- The case centers around directives and a woman named Tamesha Means
- Means was only 18 weeks pregnant when her water broke
- The lawsuit alleges she was not told about treatment options, health risks
- "It's just conceptually hard to get my mind around," the suit, says a law professor
Tamesha Means' water broke early on December 1, 2010.
Just 18 weeks pregnant, she called a friend for a ride to Mercy Health Partners, the only hospital in Muskegon County, Michigan.
During that visit, and two others the following day, Means was in excruciating pain.
She was sent home twice -- given pain medication, told to return if her contractions became unbearable -- and was waiting to be discharged for a third time when she started to give birth.
The baby died less than three hours after it was delivered.
That's all according to a lawsuit filed on her behalf by the American Civil Liberties Union last week, which also said that Means' fetus had almost no chance of surviving and continuing the pregnancy posed serious risks to her health.
Health care providers at the hospital knew those facts to be true, the suit alleges, but failed to tell Means about the risks and the option of ending her pregnancy because they follow directives from the United States Conference of Catholic Bishops, which do not permit abortion.
"As a direct result of these religious Directives, Ms. Means suffered severe, unnecessary, and foreseeable physical and emotional pain and suffering," reads the lawsuit, which was filed in the U.S. District Court for the Eastern District of Michigan.
It accuses the USCCB and others of negligence "for promulgating and implementing directives that cause pregnant women who are suffering from a miscarriage to be denied appropriate medical care, including information about their condition and treatment options."
It seeks damages and a declaration that the defendants' actions were negligent.
'Abortion ... is never permitted'
At the center of the case is what is known as the Ethical and Religious Directives for Catholic Health Care Services -- a set of guidelines that advises Catholic health care providers and patients what to do.
Specifically, the lawsuit mentions directives No. 27 and No. 45.
Directive 27 states: "Free and informed consent requires that the person or the person's surrogate receive all reasonable information about the essential nature of the proposed treatment and its benefits; its risks, side-effects, consequences, and cost; and any reasonable and morally legitimate alternatives, including no treatment at all."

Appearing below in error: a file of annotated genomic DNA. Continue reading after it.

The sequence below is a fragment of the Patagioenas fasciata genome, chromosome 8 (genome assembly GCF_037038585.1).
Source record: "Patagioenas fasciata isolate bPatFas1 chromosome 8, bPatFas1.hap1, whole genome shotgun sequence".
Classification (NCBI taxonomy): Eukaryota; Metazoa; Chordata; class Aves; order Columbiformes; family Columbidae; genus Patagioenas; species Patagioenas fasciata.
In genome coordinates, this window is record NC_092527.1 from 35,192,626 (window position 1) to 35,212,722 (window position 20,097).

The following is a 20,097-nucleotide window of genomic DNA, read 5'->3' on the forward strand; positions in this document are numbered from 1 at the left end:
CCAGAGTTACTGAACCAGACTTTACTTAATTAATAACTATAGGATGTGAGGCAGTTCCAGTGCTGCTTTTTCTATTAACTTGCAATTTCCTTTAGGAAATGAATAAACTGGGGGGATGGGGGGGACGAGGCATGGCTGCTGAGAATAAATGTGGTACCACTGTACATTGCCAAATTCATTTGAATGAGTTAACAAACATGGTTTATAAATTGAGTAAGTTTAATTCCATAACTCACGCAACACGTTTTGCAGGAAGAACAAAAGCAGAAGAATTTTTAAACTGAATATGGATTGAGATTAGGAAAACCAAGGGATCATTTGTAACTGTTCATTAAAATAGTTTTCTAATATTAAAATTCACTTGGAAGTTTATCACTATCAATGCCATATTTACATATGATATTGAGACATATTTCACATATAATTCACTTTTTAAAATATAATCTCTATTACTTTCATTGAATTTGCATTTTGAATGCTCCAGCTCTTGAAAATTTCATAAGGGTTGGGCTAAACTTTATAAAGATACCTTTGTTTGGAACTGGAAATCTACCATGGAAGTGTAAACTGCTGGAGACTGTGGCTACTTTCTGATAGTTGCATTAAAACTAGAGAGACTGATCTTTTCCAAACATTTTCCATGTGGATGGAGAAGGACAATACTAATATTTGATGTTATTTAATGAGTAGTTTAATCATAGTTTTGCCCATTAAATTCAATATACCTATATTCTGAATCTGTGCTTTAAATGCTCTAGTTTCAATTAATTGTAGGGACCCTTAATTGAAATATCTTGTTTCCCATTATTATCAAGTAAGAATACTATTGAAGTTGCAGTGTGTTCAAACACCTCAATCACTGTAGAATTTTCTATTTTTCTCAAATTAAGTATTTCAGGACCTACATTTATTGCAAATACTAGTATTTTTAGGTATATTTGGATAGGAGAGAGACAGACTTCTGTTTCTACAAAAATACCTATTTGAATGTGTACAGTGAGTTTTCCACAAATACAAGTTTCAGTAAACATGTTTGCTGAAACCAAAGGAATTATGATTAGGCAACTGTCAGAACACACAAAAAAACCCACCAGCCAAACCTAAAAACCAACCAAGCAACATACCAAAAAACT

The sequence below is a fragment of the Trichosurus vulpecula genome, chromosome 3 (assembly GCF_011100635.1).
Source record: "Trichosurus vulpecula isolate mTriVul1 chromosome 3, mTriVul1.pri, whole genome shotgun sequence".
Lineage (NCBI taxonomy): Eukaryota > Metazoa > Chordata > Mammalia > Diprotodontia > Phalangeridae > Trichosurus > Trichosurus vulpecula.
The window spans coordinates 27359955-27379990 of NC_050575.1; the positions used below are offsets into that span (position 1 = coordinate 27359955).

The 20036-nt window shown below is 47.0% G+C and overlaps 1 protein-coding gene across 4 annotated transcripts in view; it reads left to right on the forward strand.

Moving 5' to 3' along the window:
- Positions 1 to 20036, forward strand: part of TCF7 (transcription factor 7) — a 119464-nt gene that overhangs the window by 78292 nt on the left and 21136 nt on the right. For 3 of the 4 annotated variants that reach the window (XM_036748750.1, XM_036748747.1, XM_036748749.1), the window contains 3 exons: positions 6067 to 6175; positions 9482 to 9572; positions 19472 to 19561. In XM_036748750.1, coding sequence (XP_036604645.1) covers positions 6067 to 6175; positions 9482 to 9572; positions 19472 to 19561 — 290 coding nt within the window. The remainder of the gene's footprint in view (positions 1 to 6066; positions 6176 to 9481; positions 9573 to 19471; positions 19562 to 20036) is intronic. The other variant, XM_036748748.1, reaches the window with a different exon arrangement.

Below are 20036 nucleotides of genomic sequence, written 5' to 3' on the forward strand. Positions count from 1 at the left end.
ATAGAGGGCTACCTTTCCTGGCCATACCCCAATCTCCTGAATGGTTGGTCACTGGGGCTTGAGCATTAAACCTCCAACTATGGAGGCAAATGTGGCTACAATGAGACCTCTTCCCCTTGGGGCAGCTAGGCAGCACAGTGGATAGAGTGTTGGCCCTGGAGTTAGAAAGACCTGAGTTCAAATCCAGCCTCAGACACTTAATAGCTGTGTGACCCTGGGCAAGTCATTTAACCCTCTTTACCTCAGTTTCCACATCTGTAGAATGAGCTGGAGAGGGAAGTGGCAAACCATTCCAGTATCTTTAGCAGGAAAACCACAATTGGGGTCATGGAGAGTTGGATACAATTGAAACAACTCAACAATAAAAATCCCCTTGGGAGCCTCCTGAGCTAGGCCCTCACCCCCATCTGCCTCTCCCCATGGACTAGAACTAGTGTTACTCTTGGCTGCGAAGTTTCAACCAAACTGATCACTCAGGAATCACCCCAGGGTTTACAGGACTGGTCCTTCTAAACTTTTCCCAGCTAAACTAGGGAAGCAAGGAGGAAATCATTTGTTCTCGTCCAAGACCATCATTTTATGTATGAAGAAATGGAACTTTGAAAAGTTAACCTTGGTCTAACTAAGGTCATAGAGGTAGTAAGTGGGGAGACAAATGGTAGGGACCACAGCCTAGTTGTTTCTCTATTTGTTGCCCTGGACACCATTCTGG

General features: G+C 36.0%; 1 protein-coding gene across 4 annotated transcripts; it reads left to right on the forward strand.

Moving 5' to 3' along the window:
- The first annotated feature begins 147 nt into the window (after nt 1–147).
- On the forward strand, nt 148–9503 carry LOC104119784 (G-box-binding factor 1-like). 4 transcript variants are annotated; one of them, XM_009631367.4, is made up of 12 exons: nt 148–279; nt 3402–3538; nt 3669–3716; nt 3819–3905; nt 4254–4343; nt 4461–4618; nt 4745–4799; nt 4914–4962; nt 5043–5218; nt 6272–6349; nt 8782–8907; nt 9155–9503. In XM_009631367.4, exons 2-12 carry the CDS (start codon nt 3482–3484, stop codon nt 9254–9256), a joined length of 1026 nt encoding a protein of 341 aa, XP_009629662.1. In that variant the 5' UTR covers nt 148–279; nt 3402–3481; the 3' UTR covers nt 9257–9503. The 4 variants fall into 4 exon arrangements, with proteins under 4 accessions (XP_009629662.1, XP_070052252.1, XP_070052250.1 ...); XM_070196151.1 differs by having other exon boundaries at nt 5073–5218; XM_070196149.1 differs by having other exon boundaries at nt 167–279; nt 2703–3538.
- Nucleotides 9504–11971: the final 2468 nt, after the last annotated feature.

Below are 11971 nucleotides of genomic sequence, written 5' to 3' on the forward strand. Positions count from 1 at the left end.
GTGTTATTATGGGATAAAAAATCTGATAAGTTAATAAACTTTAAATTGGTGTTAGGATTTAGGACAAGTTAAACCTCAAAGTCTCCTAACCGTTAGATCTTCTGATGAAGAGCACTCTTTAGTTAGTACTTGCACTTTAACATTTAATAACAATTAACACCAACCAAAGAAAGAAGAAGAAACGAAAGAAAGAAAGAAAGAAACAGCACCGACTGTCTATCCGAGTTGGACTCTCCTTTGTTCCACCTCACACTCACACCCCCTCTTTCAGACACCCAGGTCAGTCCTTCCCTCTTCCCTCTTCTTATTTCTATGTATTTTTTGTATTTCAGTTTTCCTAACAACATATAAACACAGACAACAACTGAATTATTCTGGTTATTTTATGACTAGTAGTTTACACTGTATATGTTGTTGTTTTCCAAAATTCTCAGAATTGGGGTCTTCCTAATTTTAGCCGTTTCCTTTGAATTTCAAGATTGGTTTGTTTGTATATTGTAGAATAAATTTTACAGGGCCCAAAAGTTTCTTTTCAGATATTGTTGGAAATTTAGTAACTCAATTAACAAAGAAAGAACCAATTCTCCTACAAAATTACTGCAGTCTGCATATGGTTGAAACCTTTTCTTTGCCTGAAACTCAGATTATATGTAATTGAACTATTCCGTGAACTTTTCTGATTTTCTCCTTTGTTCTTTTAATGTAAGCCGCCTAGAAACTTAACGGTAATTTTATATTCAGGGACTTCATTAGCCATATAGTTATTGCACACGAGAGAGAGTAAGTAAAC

The termination of a pregnancy would not be considered "morally legitimate," as outlined in directive 45.
"Abortion (that is, the directly intended termination of pregnancy before viability or the directly intended destruction of a viable fetus) is never permitted," that directive reads.
Still, the USCCB is not standing by doctors, whispering in their ears, telling them what to do, said Robin Wilson, a law professor at the University of Illinois who focuses on bioethics, health law and religious liberty.
"You would have to show some sort of control, or agency, or direct duty in order to reach up to them. ... What I read didn't seem to make the linkages that I would have wanted to see," she said, adding that she thinks the case will be difficult for the ACLU to argue.
"Creative claims win sometimes. It's just conceptually hard to get my mind around it," Wilson said.
Don Clemmer, a spokesman for the United States Conference of Catholic Bishops, declined to comment on the Michigan case.
A call to Mercy Health Partners was not immediately returned Monday.
'It's about medical care'
Means' lawsuit raises issues similar to a recent case in Ireland.
Seventeen weeks pregnant, Savita Halappanavar, 31, went into a hospital complaining of back pain.
The doctors who examined her told her she was having a miscarriage but refused to do an abortion even though she was in extreme pain, her husband said.
Days later, Halappanavar died from a blood infection, leading lawmakers to call for an investigation into what role abortion laws may have played in her death.
"They knew they couldn't help the baby. Why did they not look at the bigger life?" her husband, Praveen Halappanavar, told the Irish Times.
According to the Michigan lawsuit, Means was diagnosed with preterm premature rupture of membranes. At the time she gave birth, she had acute chorioamnionitis and acute funisitis, infections she developed after her membranes ruptured.
When left untreated, both can result in infertility and cause other problems, the lawsuit states.
It says that Means should have been told about her treatment options, including the termination of her pregnancy.
She also should have been told about the risks associated with continuing the pregnancy and that even if she decided to go ahead with it, there was virtually no chance the fetus would survive, the lawsuit says.
Had Means known the full extent of her condition, she would have opted to end the pregnancy, according to the lawsuit.
The ACLU filed the suit to get relief for Means and to make sure that what happened to her won't happen to other women, said Louise Melling, national deputy legal director at the ACLU.
"We care about the right to practice religion," she said. "But this case isn't about religious freedom. It's about medical care."